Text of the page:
If you are the sort of person who enjoys a cold beer after a long day, it may surprise you to learn that the beverage in your hand is a product of biotechnology.


That’s because, in the case of beer, brewers harness the biological power of yeast to produce alcohol through fermentation. Brewing is among the oldest known examples of humans harnessing natural biological processes to create something new, and modern biotech is simply a more advanced version of this ancient practice.

Modern biotech really took off in the 1970s following scientific breakthroughs in the field of genetic engineering. By combining DNA from two different organisms and inserting the new hybrid DNA into a host cell, scientists harnessed the natural process of DNA replication to produce large quantities of hybrid molecules. This technology, known as recombinant DNA technology, revolutionized biology and ushered in a new era of possibilities in which complex new substances could be synthesized in quantities sufficient to benefit mankind.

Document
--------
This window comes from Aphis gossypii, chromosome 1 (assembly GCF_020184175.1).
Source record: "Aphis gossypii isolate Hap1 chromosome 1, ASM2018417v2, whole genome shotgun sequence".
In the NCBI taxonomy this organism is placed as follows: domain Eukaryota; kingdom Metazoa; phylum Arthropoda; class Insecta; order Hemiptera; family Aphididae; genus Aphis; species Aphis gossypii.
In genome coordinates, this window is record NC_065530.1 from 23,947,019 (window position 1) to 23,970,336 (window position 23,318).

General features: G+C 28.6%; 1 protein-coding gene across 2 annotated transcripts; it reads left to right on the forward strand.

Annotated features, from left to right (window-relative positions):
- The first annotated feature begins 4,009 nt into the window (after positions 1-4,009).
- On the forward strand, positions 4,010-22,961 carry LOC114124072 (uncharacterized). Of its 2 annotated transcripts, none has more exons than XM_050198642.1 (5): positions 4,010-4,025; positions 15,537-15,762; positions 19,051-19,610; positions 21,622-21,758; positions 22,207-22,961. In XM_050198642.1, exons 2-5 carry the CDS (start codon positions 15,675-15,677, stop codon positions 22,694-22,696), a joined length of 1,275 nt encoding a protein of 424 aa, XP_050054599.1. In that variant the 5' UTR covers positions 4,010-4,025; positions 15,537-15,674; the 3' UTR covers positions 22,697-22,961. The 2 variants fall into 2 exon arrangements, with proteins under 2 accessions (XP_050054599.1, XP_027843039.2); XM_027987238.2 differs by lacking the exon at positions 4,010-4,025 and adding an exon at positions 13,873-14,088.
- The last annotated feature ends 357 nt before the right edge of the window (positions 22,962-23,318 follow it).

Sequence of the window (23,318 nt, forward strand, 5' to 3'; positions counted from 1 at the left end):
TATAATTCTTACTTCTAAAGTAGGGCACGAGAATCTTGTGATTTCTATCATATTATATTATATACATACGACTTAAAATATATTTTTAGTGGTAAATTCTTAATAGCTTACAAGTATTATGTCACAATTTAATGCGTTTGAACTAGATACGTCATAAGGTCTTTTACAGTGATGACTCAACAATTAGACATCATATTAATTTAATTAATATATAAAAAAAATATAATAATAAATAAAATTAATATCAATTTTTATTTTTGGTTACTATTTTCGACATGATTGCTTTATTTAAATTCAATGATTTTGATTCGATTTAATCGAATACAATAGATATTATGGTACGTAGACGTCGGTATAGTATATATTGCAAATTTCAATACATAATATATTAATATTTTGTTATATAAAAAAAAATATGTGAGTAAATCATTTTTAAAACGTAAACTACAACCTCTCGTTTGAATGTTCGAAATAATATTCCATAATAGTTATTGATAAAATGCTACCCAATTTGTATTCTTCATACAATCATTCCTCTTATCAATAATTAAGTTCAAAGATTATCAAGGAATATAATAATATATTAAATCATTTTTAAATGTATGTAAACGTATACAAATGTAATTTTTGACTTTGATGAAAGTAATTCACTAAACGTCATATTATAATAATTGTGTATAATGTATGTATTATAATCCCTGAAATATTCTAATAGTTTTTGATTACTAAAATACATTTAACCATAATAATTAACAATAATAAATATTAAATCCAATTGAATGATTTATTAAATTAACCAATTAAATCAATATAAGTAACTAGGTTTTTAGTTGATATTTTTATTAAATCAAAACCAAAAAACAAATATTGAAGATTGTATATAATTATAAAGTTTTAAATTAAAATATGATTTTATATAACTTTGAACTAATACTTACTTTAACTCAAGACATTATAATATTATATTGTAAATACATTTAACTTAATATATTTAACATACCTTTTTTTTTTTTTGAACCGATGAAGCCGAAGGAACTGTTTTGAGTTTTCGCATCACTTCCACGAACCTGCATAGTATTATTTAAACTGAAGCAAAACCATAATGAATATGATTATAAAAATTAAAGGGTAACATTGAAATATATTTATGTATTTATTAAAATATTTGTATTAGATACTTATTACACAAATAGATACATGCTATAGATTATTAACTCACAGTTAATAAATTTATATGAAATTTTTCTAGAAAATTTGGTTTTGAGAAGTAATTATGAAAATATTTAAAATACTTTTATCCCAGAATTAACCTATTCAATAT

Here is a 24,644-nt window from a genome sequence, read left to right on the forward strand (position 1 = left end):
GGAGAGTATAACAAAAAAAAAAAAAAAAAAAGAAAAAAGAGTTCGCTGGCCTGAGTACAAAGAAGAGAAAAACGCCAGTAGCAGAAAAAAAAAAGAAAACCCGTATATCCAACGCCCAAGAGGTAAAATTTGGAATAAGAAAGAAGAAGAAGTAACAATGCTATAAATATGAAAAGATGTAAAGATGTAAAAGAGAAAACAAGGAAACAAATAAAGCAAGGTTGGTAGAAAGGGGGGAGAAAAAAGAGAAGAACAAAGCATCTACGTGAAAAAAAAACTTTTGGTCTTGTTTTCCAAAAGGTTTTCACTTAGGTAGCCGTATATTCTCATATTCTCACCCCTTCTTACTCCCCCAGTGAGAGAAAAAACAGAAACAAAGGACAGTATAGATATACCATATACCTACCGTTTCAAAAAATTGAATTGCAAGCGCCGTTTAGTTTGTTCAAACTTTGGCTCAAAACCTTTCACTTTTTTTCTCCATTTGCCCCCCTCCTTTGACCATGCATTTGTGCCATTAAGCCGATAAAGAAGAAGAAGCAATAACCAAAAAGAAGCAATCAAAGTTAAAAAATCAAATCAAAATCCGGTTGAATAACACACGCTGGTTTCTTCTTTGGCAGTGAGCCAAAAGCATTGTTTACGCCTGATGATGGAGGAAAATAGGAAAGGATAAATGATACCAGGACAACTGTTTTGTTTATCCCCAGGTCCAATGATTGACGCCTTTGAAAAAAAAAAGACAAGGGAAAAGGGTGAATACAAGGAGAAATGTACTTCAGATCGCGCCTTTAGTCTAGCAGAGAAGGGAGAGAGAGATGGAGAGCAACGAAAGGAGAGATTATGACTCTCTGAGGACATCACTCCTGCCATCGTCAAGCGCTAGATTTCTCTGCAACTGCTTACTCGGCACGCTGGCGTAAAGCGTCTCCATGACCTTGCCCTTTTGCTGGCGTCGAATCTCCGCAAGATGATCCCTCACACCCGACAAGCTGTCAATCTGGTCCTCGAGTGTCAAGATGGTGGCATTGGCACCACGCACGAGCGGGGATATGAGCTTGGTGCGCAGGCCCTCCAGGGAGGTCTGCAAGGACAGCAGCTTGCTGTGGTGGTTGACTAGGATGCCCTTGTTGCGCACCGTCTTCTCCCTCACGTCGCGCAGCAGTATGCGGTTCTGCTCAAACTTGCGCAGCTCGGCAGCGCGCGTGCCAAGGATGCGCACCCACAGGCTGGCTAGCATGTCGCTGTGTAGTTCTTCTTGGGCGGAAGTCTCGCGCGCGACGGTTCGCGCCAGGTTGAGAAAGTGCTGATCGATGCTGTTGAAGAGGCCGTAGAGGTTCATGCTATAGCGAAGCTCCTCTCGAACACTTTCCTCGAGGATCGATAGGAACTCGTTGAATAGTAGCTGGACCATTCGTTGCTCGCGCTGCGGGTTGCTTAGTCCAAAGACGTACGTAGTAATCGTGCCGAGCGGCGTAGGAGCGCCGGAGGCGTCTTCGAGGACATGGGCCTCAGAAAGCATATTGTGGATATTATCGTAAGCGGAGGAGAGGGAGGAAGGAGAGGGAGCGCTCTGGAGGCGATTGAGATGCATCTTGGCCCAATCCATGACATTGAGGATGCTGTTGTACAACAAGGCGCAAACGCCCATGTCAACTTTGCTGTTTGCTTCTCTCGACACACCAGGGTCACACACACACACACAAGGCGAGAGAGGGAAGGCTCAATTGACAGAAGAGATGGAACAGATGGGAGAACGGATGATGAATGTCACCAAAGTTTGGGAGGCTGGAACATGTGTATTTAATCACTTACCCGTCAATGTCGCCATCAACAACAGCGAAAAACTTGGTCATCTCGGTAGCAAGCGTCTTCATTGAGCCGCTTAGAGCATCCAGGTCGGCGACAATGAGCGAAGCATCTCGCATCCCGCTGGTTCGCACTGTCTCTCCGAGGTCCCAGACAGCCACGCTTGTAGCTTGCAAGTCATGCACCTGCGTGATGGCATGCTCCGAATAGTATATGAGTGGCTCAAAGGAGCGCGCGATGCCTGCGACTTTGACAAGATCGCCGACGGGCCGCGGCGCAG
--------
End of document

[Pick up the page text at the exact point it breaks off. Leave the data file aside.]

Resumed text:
For example, Genentech, an early pioneer in biotech, used recombinant DNA technology to develop a process for creating synthetic human insulin in the early 1980s. Prior to Genentech’s breakthrough, diabetics had to take insulin derived from the pancreas’ of pigs and cattle.